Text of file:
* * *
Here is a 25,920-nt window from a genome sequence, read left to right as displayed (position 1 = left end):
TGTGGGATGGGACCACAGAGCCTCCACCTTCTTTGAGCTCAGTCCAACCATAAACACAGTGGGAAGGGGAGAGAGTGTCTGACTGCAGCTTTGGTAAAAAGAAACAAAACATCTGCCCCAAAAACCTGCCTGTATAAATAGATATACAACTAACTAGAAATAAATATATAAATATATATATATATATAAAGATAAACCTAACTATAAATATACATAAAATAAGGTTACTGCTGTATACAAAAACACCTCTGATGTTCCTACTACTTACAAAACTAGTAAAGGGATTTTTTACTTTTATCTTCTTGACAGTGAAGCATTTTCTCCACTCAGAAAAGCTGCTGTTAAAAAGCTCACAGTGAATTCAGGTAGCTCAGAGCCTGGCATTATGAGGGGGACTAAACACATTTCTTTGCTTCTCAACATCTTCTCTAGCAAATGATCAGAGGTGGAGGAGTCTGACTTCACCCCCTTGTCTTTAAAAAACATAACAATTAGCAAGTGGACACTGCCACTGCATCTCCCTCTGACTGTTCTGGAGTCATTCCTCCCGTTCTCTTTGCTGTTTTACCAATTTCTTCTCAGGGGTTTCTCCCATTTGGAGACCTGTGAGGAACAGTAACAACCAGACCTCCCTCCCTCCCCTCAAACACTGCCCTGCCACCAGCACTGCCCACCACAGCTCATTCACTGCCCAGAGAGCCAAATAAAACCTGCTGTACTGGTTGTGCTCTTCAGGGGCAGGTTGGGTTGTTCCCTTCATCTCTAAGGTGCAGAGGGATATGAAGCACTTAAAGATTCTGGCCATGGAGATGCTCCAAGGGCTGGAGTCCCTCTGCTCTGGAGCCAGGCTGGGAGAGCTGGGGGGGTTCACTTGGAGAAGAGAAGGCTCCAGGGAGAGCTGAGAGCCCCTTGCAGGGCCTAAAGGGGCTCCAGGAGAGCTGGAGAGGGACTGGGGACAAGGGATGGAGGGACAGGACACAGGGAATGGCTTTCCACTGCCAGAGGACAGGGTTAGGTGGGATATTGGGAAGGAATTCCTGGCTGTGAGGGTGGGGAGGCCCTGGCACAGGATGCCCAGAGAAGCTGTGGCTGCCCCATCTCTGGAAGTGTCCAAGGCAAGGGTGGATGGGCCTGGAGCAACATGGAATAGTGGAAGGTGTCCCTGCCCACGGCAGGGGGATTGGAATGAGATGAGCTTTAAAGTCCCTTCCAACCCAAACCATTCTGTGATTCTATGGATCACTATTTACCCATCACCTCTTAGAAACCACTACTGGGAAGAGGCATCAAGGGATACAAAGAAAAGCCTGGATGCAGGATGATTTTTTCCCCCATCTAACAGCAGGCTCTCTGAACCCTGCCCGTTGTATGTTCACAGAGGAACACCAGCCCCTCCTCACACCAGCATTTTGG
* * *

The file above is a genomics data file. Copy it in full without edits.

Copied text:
Here is a 25,920-nt window from a genome sequence, read left to right as displayed (position 1 = left end):
TGTGGGATGGGACCACAGAGCCTCCACCTTCTTTGAGCTCAGTCCAACCATAAACACAGTGGGAAGGGGAGAGAGTGTCTGACTGCAGCTTTGGTAAAAAGAAACAAAACATCTGCCCCAAAAACCTGCCTGTATAAATAGATATACAACTAACTAGAAATAAATATATAAATATATATATATATATAAAGATAAACCTAACTATAAATATACATAAAATAAGGTTACTGCTGTATACAAAAACACCTCTGATGTTCCTACTACTTACAAAACTAGTAAAGGGATTTTTTACTTTTATCTTCTTGACAGTGAAGCATTTTCTCCACTCAGAAAAGCTGCTGTTAAAAAGCTCACAGTGAATTCAGGTAGCTCAGAGCCTGGCATTATGAGGGGGACTAAACACATTTCTTTGCTTCTCAACATCTTCTCTAGCAAATGATCAGAGGTGGAGGAGTCTGACTTCACCCCCTTGTCTTTAAAAAACATAACAATTAGCAAGTGGACACTGCCACTGCATCTCCCTCTGACTGTTCTGGAGTCATTCCTCCCGTTCTCTTTGCTGTTTTACCAATTTCTTCTCAGGGGTTTCTCCCATTTGGAGACCTGTGAGGAACAGTAACAACCAGACCTCCCTCCCTCCCCTCAAACACTGCCCTGCCACCAGCACTGCCCACCACAGCTCATTCACTGCCCAGAGAGCCAAATAAAACCTGCTGTACTGGTTGTGCTCTTCAGGGGCAGGTTGGGTTGTTCCCTTCATCTCTAAGGTGCAGAGGGATATGAAGCACTTAAAGATTCTGGCCATGGAGATGCTCCAAGGGCTGGAGTCCCTCTGCTCTGGAGCCAGGCTGGGAGAGCTGGGGGGGTTCACTTGGAGAAGAGAAGGCTCCAGGGAGAGCTGAGAGCCCCTTGCAGGGCCTAAAGGGGCTCCAGGAGAGCTGGAGAGGGACTGGGGACAAGGGATGGAGGGACAGGACACAGGGAATGGCTTTCCACTGCCAGAGGACAGGGTTAGGTGGGATATTGGGAAGGAATTCCTGGCTGTGAGGGTGGGGAGGCCCTGGCACAGGATGCCCAGAGAAGCTGTGGCTGCCCCATCTCTGGAAGTGTCCAAGGCAAGGGTGGATGGGCCTGGAGCAACATGGAATAGTGGAAGGTGTCCCTGCCCACGGCAGGGGGATTGGAATGAGATGAGCTTTAAAGTCCCTTCCAACCCAAACCATTCTGTGATTCTATGGATCACTATTTACCCATCACCTCTTAGAAACCACTACTGGGAAGAGGCATCAAGGGATACAAAGAAAAGCCTGGATGCAGGATGATTTTTTCCCCCATCTAACAGCAGGCTCTCTGAACCCTGCCCGTTGTATGTTCACAGAGGAACACCAGCCCCTCCTCACACCAGCATTTTGG